Doh! Most solar panels are facing the wrong way, new study shows
Getting the most out of solar panels might seem easy, but it isn't. Common sense tells us that pointing them south (in the Northern hemisphere) will lead to the best performance, but according to a new study, they actually do better when pointed west because peak demand on the power grid is in the afternoon and evening, and so getting more solar power during that period is actually more useful at reducing the need for polluting sources of energy.
In short: To get maximum benefits, it's not just about how much electricity is produced, but also when it is produced...
The Pecan Street Research Institute study shows that west-facing panels, compared to south-facing ones, produce 49% more electricity during peak demand time. Notice above how the production curves are similar, but one is shifted slightly to the right. That makes a big difference because peak demand is in that direction (everybody comes home at the same time and turns on the lights, electronics, appliances, uses hot water, etc).
Tracking the sunMany big solar farms use robotized trackers that keep the panels angled straight at the sun throughout the day. That's great, but it won't work for most rooftop installations, especially not residential ones.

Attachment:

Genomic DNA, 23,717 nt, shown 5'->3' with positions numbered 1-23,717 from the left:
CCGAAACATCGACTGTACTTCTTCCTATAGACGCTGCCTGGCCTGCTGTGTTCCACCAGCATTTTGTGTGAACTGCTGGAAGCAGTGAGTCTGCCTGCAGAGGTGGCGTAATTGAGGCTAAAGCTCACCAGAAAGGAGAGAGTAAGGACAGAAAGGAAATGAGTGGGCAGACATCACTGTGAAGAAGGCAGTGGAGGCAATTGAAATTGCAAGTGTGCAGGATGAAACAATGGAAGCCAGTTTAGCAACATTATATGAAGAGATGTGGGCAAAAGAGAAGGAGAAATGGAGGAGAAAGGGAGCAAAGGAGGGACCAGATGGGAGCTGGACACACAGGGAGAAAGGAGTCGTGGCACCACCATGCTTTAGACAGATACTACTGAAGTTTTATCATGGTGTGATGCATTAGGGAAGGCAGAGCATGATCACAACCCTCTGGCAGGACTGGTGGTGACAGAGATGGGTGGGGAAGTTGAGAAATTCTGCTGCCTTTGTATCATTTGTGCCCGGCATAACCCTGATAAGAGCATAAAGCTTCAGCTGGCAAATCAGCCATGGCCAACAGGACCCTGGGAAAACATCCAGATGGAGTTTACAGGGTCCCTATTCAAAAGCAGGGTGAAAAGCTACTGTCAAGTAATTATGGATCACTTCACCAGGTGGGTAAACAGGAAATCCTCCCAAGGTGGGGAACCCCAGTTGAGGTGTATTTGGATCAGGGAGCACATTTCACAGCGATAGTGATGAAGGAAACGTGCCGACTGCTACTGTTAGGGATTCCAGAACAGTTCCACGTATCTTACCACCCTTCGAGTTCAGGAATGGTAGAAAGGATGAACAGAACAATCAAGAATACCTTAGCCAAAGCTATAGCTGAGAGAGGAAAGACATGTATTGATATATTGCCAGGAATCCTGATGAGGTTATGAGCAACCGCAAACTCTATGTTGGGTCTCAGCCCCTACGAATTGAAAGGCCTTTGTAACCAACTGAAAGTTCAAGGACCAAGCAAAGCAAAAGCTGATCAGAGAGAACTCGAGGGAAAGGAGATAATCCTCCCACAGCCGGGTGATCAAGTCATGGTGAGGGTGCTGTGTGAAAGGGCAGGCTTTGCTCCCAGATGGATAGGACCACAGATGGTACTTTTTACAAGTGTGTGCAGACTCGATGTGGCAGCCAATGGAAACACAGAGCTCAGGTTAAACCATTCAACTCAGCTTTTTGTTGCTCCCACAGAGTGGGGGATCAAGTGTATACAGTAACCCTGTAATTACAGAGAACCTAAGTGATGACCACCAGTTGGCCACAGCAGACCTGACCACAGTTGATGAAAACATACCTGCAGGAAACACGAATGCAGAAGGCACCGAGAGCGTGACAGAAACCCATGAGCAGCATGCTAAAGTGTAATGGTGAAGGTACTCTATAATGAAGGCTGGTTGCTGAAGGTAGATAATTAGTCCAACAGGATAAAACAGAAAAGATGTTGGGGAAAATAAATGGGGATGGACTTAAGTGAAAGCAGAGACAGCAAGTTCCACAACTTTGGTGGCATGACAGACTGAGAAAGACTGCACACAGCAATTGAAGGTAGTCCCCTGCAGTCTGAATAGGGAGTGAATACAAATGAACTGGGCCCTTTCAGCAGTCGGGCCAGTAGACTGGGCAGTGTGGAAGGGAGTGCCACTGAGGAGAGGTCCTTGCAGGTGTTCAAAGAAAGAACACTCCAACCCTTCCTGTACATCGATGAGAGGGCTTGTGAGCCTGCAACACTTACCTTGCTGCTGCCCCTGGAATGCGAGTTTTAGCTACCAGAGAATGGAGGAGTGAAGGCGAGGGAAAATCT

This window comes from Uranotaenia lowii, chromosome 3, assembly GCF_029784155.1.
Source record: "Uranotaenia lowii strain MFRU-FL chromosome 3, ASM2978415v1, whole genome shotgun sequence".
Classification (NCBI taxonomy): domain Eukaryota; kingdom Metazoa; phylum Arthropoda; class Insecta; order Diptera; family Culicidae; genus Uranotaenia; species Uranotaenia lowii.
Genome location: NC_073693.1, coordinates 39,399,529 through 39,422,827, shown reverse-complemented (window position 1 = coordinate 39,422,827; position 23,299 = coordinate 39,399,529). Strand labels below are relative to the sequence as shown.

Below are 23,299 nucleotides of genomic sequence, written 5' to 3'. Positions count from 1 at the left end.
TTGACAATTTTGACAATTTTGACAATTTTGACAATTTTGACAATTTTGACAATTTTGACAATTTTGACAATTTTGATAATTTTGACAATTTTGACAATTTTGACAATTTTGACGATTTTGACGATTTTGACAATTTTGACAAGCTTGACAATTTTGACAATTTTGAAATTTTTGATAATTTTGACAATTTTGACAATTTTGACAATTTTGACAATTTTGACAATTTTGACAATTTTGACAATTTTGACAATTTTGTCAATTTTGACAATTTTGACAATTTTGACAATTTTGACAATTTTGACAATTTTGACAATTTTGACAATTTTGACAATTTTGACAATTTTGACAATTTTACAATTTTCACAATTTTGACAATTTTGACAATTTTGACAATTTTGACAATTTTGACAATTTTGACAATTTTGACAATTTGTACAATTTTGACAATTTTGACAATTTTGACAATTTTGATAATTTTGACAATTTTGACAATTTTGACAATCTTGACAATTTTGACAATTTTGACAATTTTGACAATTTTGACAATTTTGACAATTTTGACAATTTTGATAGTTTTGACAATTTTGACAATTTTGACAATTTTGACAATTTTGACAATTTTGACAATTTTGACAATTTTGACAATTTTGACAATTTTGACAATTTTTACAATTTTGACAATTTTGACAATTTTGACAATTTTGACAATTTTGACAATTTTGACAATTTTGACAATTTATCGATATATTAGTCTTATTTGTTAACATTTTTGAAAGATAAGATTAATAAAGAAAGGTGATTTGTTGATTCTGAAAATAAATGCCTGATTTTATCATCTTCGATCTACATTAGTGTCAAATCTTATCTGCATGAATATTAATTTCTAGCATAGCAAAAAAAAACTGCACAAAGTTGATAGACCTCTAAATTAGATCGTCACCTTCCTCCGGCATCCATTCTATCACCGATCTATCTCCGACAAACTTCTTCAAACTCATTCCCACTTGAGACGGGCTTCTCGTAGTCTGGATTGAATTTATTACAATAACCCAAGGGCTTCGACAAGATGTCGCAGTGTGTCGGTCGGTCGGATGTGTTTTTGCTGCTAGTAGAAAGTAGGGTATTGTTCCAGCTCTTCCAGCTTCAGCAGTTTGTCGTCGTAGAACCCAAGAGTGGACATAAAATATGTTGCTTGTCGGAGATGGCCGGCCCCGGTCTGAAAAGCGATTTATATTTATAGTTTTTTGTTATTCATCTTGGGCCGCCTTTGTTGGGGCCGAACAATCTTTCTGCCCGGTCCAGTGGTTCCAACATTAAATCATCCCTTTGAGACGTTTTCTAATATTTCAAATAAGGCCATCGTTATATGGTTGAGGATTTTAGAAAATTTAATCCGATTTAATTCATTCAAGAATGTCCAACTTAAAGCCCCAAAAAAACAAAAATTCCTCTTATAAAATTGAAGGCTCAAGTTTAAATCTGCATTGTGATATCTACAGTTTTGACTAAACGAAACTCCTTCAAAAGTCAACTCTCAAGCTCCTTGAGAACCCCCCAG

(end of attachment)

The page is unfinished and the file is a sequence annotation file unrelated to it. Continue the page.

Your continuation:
More importantly, those west-facing panels reduced household electricity usage during the times when electricity is most expensive—and power grids are most likely to become overloaded—by 65%, while south-facing panels only reduced usage during those times by 54%. In Texas, as in most places, those “peak times” are from 3pm to 7pm, and correspond with the heat of the day. (source)
This would make an especially big difference where there's time-of-use electricity rates that go up during peak time. If you're going to produce clean electricity from the sun, you might as well do it when it will displace as much expensive electricity from the dirty grid (dirty to varying degrees, depending where you are). Incentives for solar should be aligned so that production follows peak demand as best as possible, which isn't the case right now, especially where they don't vary electricity prices for peak and off-peak periods.